It is beyond the scope of this paper to give a detailed technical description of WADI. All documentation can be found through
the WADI-website (www.wadi.nl). In Figure 2 the structure of the WADI database is outlined.
Applications communicate with WADI through the web-api using SOAP (Simple Object Access Protocol). In this way the application is totally separated from the storage. WADI will provide a general application to search the database and retrieve data.
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It is expected, that various specialised applications will connect
to WADI in the coming years.
Within WADI a clear distinctions has been made between data
and metadata. The user can find data in the database through
the metadata only. A data model has been designed too describe
the measurement data of Rijkswaterstaat. Metadata on e.g. location, parameter type, measurement time is stored. Furthermore
user interface components are available to search and retrieve
datasets. To structure the metadata WADI uses the RDF-technology (Resource Description Framework), one of the standards
in Internet technology. By RDF the searching of the metadata is
much more flexible than in standard database methods, where
queries must be programmed for all possible searches.
Figure 2: Structure of the WADI database.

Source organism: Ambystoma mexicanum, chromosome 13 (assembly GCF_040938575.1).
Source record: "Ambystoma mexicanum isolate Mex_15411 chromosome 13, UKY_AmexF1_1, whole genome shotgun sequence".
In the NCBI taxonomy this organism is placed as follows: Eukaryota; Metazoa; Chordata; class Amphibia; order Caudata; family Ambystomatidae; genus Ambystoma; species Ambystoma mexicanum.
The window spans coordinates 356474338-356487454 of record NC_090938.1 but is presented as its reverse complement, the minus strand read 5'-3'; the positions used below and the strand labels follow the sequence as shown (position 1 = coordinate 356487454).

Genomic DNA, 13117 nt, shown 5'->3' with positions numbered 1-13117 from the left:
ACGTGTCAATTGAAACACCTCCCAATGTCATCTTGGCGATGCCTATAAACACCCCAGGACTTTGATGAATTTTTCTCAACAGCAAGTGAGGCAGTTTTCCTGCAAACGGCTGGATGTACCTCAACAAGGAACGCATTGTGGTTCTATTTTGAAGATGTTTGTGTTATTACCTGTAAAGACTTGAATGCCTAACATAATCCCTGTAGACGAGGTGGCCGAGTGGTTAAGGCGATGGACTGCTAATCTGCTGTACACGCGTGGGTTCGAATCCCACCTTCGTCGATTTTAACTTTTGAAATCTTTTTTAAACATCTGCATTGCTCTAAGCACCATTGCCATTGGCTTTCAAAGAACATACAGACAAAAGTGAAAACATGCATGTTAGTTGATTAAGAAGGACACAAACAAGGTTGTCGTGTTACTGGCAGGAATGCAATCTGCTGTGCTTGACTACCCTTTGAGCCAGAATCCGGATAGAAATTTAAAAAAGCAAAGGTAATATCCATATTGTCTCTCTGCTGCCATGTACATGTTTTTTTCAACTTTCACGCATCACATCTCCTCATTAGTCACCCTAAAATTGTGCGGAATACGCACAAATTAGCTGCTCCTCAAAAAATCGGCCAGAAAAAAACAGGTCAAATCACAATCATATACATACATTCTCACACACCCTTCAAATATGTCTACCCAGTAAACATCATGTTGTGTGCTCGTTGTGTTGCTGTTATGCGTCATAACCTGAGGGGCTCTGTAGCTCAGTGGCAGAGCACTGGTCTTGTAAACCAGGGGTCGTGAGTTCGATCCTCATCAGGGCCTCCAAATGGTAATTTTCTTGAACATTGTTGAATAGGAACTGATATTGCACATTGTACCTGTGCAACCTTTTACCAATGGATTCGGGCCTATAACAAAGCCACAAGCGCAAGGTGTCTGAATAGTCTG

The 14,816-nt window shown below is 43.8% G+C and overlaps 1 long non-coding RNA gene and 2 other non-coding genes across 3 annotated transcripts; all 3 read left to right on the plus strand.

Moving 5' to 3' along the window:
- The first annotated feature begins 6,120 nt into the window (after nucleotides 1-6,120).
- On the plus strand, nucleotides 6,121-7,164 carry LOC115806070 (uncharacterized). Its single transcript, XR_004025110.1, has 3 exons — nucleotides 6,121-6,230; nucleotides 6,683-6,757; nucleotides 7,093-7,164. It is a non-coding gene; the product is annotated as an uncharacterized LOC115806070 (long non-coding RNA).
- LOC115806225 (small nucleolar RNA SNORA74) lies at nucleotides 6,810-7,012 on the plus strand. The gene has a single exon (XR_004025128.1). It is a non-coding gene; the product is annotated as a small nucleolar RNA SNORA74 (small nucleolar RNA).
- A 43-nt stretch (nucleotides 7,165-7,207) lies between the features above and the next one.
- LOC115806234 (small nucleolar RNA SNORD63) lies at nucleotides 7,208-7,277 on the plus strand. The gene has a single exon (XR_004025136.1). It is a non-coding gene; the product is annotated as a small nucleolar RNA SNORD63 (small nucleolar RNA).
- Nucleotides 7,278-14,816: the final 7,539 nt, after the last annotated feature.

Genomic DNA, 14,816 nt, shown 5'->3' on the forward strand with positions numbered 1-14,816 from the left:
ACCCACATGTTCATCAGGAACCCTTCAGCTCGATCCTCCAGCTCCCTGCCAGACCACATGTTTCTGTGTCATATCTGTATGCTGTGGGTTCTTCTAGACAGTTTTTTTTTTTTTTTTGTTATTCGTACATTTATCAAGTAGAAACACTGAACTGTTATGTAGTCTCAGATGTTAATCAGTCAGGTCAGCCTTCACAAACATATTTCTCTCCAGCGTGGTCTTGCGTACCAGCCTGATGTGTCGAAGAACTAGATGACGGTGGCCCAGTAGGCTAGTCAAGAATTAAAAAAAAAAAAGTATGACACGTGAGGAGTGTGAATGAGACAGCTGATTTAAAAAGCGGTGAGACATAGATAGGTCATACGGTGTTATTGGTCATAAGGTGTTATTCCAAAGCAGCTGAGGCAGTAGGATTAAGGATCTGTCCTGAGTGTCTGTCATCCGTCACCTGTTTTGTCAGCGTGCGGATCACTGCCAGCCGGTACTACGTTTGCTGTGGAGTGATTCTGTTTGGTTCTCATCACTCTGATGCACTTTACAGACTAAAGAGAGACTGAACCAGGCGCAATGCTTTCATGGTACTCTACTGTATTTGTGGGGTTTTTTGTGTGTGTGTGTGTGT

The data itself can be stored in separate data stores, which can be tuned to the specific data characteristics. At this moment
just one data store is implemented.
Example of Coastal Zone Management
One of the major tasks of Rijkswaterstaat is the protection
of the Dutch territory against the North Sea. By law it is
stated, that the coastline must be maintained at the position of1990. Every year sand suppletions are performed at
critical zones of the coast to compensate for the erosion
processes taking place. Each year the suppletion volume
is about 6 million m3 of sand. In order to plan these suppletions accurately a lot of knowledge is necessary of the
morphological behaviour of the sea bottom near the coast
up to about 20 meter depth. The yearly measurements of
the coastal zone are stored in the WADI system.
In Figure 3 the user interface is shown for retrieving griddata from the WADI database. On the left the various elements of the metadata are shown, on which the search is
done (location, time and data type) and on the right the
possible locations are shown on the map of The Netherlands.
Figure 3: User interface for retrieving griddata from the WADI database.
In WADI coastal measurements over a long period in time
are available. As an example in Figure 4 the sea
bottom measurements for the same locations are
shown for the years 1926 and 2001.
WADI offers a new data infrastructure for storage
of all measurement data of Rijkswaterstaat. The
system is built using leading edge technology in
database development and web based programming. Thus a flexible system has been made, that
can be easily connected to other databases. WADI
is open to all users through public data portals and
through dedicated applications.
Figure 4: Examples of long term monitoring for morphological analysis of the
coastal zone (same location for 1926 and 2001).
Information and documentation on the WADI system can be found at the website www.wadi.nl. Information on coastal zone
management at Rijkswaterstaat can be found at www.rikz.nl.
Rijkswaterstaat RIKZ, P.O. Box 20907, NL 2500 EX The Hague, The Netherlands; e-mail: n.a.kinneging@rikz.rws.minvenw.nl